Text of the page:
FDA approves 1st nonopioid drug to ease withdrawal symptomsMay 16, 2018 11:06pm

TRENTON, N.J. (AP) — Federal regulators on Wednesday approved the first nonopioid treatment to ease withdrawal from quitting addictive opioids.

The U.S. Food and Drug Administration expedited approval of Lucemyra to help combat the U.S. opioid epidemic. Two-thirds of drug overdose deaths in 2016 involved opioids, mostly fentanyl, heroin and prescription painkillers.

The pill was approved to treat adults for up to two weeks for common withdrawal symptoms like vomiting, diarrhea, muscle pain and agitation. It is not an addiction medicine but can be part of a longer-term treatment plan, according to the FDA.

People going through detox are usually given a safer opioid medicine like methadone, which eases the cravings without an intense high.

"The fear of experiencing withdrawal symptoms often prevents those suffering from opioid addiction from seeking help," FDA Commissioner Dr. Scott Gottlieb said in a statement.

In two studies of 866 adults, those given Lucemyra reported less severe withdrawal symptoms when they abruptly stopped taking opioids, compared to those who were given dummy pills.

Side effects included low blood pressure, dizziness, sleepiness, slow heart rate and, in a few people, fainting.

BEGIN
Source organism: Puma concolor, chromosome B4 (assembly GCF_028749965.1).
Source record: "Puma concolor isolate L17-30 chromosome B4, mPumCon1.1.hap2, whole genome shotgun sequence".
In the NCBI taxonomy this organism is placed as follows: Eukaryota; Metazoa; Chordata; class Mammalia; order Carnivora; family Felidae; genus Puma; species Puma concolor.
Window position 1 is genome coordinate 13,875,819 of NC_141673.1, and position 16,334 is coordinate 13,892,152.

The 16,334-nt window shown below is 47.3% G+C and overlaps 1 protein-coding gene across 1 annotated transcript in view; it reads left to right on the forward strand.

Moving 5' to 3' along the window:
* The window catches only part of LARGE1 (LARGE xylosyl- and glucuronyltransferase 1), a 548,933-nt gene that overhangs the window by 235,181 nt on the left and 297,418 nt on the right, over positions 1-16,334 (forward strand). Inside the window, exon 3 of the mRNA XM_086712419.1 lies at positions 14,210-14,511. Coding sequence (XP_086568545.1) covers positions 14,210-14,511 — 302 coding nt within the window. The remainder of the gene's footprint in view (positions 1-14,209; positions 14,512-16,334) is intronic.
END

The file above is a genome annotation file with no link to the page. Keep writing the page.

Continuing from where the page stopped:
The FDA is requiring drugmaker US WorldMeds of Louisville, Kentucky, to conduct more studies in teens and newborns of opioid-addicted mothers and for possible longer-term use in people tapering off opioids.

Privately held US WorldMeds said it had not yet set a price for Lucemyra.


Follow Linda A. Johnson at https://twitter.com/LindaJ_onPharma

Page 1 of 1

More Stories Like This

US raises concerns about illnesses tied to synthetic potFederal health officials are urging states to regulate marijuana oil extracts after investigating a rash of illnesses tied to the products in Utah
Tribes ask Interior secretary for help with meth addictionLeaders of a tribal executive board in Montana are asking U.S. Interior Secretary Ryan Zinke for help battling meth addiction in their community
In this May 16, 2018 photo, Cathy Jordan, right, who has been suffering from ALS since 1987, looks on after completing testimony in Tallahassee, Fla., that would declare a smoking ban on medical marijuana unconstitutional in Florida. A Florida judge on Friday, May 25, 2018, ruled that the ban is unconstitutional. (AP Photo/Joe Reedy)
Florida ban on smokable medical pot ruled unconstitutional
Global Cataract Devices Market to Benefit from an Increase in Treatment Awareness Programs | Technavio
For CEOs, $11.7 million a year is just middle of the packThe typical chief executive at the biggest U.S. companies got an 8.5 percent raise last year and made $11.7 million in salary, stock and other compensation
Scientists find opioids in Puget Sound musselsScientists who track pollution have discovered traces of the pain reliever oxycodone in some Puget Sound mussels
This component is currently unavailable.

Related Searches

Related Searches